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Alamo Drafthouse’s opening in the Financial District is pushed back again
A long-in-the-works plan to open an Alamo Drafthouse in the Financial District’s landmarked 28 Liberty Street have been postponed, again. It was initially set to open in 2018, then at the end of 2019—and now, the New York Post reports, it will debut this summer.
The plans for the Austin-based movie theater—which already has a popular outpost in Downtown Brooklyn’s City Point and will soon open another in Staten Island—were first announced in 2017, and call for a 40,000-square-foot theater with ten or more screens on the Liberty Street tower’s third below-ground level.
Formerly known as One Chase Manhattan Plaza, now 28 Liberty Street, the landmarked building has been undergoing a transformation since 2013, when Fosun International bought the building from JP Morgan Chase, planning to overhaul its retail space and public plaza. Designed by Skidmore, Owing, & Merrill, the revamp was approved by the Landmarks Preservation Commission back in 2015.
The Post says the delay in opening the theater might be due to the complexity of building below ground in a landmarked building.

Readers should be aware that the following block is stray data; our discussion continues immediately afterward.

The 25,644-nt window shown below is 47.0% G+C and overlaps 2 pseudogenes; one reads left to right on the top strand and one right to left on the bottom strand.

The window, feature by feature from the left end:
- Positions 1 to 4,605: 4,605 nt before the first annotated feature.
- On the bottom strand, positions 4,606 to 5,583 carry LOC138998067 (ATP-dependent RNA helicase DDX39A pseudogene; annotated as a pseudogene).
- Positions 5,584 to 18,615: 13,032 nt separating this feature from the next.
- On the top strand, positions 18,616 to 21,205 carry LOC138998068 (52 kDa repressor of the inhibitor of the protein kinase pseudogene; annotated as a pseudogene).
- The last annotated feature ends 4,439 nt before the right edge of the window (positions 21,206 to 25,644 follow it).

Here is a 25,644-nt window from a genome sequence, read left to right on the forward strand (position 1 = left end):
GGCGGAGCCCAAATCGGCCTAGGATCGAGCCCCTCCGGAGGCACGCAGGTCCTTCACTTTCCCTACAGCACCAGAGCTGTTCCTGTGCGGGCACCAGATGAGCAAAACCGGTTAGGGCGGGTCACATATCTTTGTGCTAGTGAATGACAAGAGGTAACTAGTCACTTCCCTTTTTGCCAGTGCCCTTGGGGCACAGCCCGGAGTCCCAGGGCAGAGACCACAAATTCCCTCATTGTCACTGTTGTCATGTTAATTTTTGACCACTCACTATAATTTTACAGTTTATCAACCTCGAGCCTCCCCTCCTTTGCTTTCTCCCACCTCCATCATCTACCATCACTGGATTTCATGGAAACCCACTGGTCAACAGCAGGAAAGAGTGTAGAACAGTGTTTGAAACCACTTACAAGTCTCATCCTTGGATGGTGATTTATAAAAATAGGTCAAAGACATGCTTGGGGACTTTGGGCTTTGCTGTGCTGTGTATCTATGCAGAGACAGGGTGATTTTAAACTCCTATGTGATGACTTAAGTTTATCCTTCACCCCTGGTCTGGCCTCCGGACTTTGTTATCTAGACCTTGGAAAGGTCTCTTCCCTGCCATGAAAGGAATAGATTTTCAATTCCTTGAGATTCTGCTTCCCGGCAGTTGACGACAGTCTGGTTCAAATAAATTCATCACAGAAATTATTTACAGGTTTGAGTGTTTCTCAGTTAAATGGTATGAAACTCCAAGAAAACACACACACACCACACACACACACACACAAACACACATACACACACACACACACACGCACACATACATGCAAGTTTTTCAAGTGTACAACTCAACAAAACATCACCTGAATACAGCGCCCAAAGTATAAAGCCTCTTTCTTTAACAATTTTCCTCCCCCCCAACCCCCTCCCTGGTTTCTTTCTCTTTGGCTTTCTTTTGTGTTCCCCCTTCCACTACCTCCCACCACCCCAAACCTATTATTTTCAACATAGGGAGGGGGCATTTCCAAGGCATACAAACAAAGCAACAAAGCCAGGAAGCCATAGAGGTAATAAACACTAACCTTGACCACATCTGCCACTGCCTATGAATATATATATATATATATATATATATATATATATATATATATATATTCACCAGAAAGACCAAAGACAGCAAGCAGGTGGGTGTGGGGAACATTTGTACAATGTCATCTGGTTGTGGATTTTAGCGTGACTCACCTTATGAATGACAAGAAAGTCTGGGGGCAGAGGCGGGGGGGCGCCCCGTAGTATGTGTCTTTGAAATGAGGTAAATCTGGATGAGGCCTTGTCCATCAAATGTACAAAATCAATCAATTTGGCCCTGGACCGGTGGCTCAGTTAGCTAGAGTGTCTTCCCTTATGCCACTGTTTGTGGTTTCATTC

And in other news...
- The MTA says plans to make several stations more accessible will be scuttled if the city doesn’t deliver $3 billion in funding.
- More bed bugs have been spotted in an MTA tower in Queens.
- Following facade deaths, the city considers using drones to inspect buildings’s safety.
- Can preservation hurt cities? The New York Times’s editorial board took an in-depth look, as Washington D.C. prevents historic neighborhoods homeowners from installing rooftop solar panels.
- The City Council will look into whether the NYPD is conducting racially biased harassment in issuing 90 percent of “jaywalking” tickets to black and Latino New Yorkers.
- Communities in different NYC neighborhoods push back against the city’s rezoning efforts.
- The city will ask a court to allow replacement of a homeless shelter nonprofit operator being investigated for potential fraud.
- The MTA hasn’t yet appointed members to a panel tasked to determine congestion pricing tolls.